The long-time C&I reader favorite is 92 and still going strong.
Every day is a great day to celebrate the wonder that is Robert Duvall. But on the occasion of his 92nd birthday, it feels all the more fitting to be grateful for the man and his magic. So we’re sharing some memories about the Oscar-winning living legend — and happily noting that he’s still with us and still working.
In Spike Lee’s 25th Hour (2002), actor Brian Cox delivers one of the most shattering final lines in movie history when he caps off his hopeful description of an alternative reality for his wayward son by saying: “This life came so close to never happening.” Those words came back to haunt us when Robert Duvall reminded us in 2014 that he almost didn’t get to play what has long been recognized as his signature role: the former Texas Ranger, newly minted cattle driver, and irrepressible rapscallion Augustus “Gus” McCrae, in Lonesome Dove.
During preproduction for the epic 1989 miniseries, another costar — and an equally formidable rival — was considered by the producers. “My agent then was handling James Garner, who was the first one they offered it to,” Duvall recalled. “So I told them: ‘If you can get James Garner to change parts with me, then I’ll be interested.’ Well, they came back and said, ‘He’s got health issues. He can’t be on a horse for six to eight weeks.’ So I got the part.”
Duvall has many other classic films and TV productions on his lengthy resume — like, you know, The Godfather. And Apocalypse Now. And Network. And M*A*S*H. “But just about wherever else I go,” he told us, “everyone wants to talk about Lonesome Dove. Everybody wants to talk about Gus McCrae, my favorite part.”
And sometimes that can come in quite handy. When we spoke with him about A Night in Old Mexico for our February/March 2014 cover story, Duvall described such a situation.
“Let me tell you my favorite Texas story,” he said. “My wife and I were driving from Austin to the Perini Ranch Steakhouse in Buffalo Gap. We’ve done it twice. And twice, she made the wrong turn. So now we’re going down the highway, headed toward Waco. And I tell her, ‘You’re going the wrong way.’ And she comes from a family of race car drivers in northern Argentina, so she’s going about 90 miles an hour. It looks like there’s nobody else around. And then, all of a sudden, here comes a state trooper. He pulls us over. And he starts to say, ‘Ma’am, do you know how fast...’ And then he sees me, and he goes: ‘I don’t believe it! Lonesome Dove! Follow me!’
“So we follow him back to where we should have turned. He gets on the phone, calls his wife and kids, and they come out to meet us. We talk, we take pictures, this and that. And then he tells me, ‘OK, this is the way you should go.’ And before we left, I made a joke. I said, ‘If we cross that double line, you’re not going to give me a ticket, are you?’ And without losing a beat, his wife said, ‘Well, if he does, he won’t be allowed in my bed tonight.’”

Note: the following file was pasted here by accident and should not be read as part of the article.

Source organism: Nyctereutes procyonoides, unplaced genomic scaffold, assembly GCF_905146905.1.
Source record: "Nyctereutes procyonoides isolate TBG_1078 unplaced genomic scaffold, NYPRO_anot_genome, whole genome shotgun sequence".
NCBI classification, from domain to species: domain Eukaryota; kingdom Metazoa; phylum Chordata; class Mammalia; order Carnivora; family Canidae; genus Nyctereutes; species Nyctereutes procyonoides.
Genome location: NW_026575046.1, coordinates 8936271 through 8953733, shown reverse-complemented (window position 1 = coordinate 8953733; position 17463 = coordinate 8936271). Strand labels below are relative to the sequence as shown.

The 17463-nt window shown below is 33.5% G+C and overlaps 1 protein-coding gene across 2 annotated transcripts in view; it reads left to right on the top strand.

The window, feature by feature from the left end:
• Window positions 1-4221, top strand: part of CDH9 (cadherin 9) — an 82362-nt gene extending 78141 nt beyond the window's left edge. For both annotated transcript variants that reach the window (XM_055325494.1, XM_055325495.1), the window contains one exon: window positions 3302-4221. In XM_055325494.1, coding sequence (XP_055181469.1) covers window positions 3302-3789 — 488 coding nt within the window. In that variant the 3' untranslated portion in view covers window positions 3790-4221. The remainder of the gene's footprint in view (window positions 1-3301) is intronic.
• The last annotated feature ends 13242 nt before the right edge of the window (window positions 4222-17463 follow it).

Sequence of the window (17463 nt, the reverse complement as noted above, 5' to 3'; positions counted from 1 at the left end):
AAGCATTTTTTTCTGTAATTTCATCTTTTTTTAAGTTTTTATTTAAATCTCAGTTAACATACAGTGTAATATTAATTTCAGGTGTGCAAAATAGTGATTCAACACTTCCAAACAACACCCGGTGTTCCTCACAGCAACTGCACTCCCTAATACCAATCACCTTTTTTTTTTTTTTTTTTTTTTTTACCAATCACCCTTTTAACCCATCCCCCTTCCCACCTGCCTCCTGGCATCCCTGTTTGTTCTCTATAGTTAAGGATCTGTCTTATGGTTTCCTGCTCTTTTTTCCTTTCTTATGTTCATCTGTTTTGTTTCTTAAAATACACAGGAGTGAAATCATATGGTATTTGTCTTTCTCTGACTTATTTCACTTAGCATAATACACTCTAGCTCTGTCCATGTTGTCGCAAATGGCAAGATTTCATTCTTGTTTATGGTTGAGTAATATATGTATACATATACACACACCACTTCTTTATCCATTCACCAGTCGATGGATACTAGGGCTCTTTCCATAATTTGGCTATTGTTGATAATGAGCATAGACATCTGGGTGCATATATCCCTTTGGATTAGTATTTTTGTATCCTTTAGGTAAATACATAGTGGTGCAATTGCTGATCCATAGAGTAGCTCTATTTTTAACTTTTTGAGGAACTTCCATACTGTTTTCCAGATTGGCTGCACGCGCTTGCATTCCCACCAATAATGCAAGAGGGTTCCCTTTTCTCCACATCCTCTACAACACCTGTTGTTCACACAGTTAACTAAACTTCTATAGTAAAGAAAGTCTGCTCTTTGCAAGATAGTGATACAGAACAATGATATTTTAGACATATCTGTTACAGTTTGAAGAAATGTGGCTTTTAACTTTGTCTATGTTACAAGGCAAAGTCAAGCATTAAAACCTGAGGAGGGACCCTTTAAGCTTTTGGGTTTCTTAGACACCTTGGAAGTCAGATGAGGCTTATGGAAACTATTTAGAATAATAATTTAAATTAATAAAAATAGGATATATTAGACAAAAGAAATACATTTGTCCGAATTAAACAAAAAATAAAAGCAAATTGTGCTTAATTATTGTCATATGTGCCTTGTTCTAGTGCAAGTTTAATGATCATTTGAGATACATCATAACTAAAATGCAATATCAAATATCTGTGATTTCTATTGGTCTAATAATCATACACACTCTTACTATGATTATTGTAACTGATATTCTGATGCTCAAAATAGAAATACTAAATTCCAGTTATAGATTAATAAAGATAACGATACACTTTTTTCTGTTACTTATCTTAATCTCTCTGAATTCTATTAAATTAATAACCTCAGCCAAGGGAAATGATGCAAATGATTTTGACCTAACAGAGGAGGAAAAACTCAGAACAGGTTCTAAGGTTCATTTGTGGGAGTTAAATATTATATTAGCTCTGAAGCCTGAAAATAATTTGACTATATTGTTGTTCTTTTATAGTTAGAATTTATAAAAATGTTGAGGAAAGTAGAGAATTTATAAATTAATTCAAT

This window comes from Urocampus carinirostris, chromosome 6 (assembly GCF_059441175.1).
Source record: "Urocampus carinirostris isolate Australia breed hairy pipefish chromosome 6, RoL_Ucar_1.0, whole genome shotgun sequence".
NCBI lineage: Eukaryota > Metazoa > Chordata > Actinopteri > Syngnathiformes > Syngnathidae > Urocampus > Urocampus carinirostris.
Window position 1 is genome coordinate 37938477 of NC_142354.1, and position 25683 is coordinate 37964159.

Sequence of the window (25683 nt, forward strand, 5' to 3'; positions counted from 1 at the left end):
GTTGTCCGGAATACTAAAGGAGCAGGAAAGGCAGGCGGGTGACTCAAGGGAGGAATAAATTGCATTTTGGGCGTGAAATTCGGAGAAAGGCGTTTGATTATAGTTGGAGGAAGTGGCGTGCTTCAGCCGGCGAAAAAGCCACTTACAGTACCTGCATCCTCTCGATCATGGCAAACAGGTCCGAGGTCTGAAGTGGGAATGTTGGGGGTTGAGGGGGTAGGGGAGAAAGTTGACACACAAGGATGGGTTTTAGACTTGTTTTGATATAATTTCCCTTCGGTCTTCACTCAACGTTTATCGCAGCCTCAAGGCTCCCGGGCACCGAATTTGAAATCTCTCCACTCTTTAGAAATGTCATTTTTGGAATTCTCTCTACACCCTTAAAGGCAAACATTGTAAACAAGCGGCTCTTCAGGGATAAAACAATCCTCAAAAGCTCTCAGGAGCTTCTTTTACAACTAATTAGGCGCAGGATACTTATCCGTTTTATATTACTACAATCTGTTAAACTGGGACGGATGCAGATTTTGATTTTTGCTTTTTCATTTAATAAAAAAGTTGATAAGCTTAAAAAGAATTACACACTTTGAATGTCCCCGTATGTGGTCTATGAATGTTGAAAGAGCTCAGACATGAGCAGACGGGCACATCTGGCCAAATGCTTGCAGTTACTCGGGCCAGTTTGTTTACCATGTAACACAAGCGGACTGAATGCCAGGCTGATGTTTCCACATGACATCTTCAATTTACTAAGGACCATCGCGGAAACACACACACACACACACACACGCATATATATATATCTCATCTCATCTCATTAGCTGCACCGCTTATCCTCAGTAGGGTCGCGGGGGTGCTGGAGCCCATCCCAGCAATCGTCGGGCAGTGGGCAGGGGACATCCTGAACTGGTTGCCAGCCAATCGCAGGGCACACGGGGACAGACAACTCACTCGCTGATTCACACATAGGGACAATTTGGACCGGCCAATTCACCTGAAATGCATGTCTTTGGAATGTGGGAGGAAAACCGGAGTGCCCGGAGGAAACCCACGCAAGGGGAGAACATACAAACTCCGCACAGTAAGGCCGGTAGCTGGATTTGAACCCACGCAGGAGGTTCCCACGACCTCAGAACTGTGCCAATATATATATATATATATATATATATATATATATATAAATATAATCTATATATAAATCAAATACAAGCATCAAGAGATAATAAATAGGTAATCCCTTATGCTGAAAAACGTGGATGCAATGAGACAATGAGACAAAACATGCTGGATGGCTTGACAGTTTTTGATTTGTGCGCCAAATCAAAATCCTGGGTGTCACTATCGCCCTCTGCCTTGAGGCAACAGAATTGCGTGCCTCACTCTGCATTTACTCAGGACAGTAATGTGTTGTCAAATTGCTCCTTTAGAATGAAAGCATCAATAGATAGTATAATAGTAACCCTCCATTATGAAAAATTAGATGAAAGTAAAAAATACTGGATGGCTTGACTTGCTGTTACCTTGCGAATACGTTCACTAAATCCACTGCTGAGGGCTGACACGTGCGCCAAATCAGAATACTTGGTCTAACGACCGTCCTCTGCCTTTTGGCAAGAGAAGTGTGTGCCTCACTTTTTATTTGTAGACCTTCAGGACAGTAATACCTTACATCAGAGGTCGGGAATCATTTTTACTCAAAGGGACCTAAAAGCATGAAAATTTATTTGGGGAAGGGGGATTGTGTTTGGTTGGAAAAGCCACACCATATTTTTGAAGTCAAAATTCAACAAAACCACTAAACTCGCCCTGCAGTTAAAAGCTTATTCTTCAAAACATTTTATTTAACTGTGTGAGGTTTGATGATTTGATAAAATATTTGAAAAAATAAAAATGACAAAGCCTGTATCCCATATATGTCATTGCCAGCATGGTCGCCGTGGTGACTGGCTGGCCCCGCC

We celebrated Duvall’s 90th birthday by looking back at seven of his most notable films. Our favorite: Tender Mercies, the 1983 drama propelled by Duvall’s Oscar-winning and profoundly affecting performance as Mac Sledge, a down-and-out country singer who’s redeemed by the love of a good woman (Tess Harper) in rural Texas, then pushed back to the brink by the death of his daughter (Ellen Barkin).
Duvall graced our cover — again — when we spoke with him for our May/June 2020 issue about the lifetime achievement honor he received during the Western Heritage Awards at the National Cowboy & Western Heritage Museum in Oklahoma City. In the course of our conversation, he shared a story about working with director Walter Hill on Geronimo: An American Legend (1993).
“[T]hat was interesting,” Duvall said, “because he called me back to reshoot a scene, to kill me. [Laughs.] I said, ‘Look, I’ve died enough.’ I’d already ridden off into the sunset. But then they decided that the movie needed a death scene, so they brought me back for that, and it worked out OK. In fact, after [Geronimo] came out, I got a letter from [Marlon] Brando. Of course, we all looked up to him so much, so very much. And he wrote in the letter how much he was moved by that death scene. So there you go. You never know.”
Two years ago, Duvall invited CBS talk show host Stephen Colbert to his Virginia home to talk about Lonesome Dove (of course), Network (one of Colbert’s favorite films) — and 12 Mighty Orphans, the then-new film in which he was united, fleetingly, with his Apocalypse Now co-star Martin Sheen. (The fact-based drama, not incidentally, was voted Best Film of 2021 in balloting for the fifth annual C&I Movie Awards.) You can see some highlights from their conversation here.
Retirement just might not be in Duvall’s DNA. When the period thriller The Pale Blue Eye premieres on Netflix this weekend, you’ll see that he makes absolutely every second count in his two scenes with an effortlessly attention-grabbing performance as Jean Pepe, a scholar of the supernatural arts who provides invaluable information to two men investigating a horrible crime at West Point in 1830: Renowned detective Augustus Landor (Christian Bale) and an eccentric cadet the world soon would know as Edgar Alan Poe (Harry Melling). Duvall has admiringly described the film as “mighty.” We would say the same thing about Robert Duvall himself.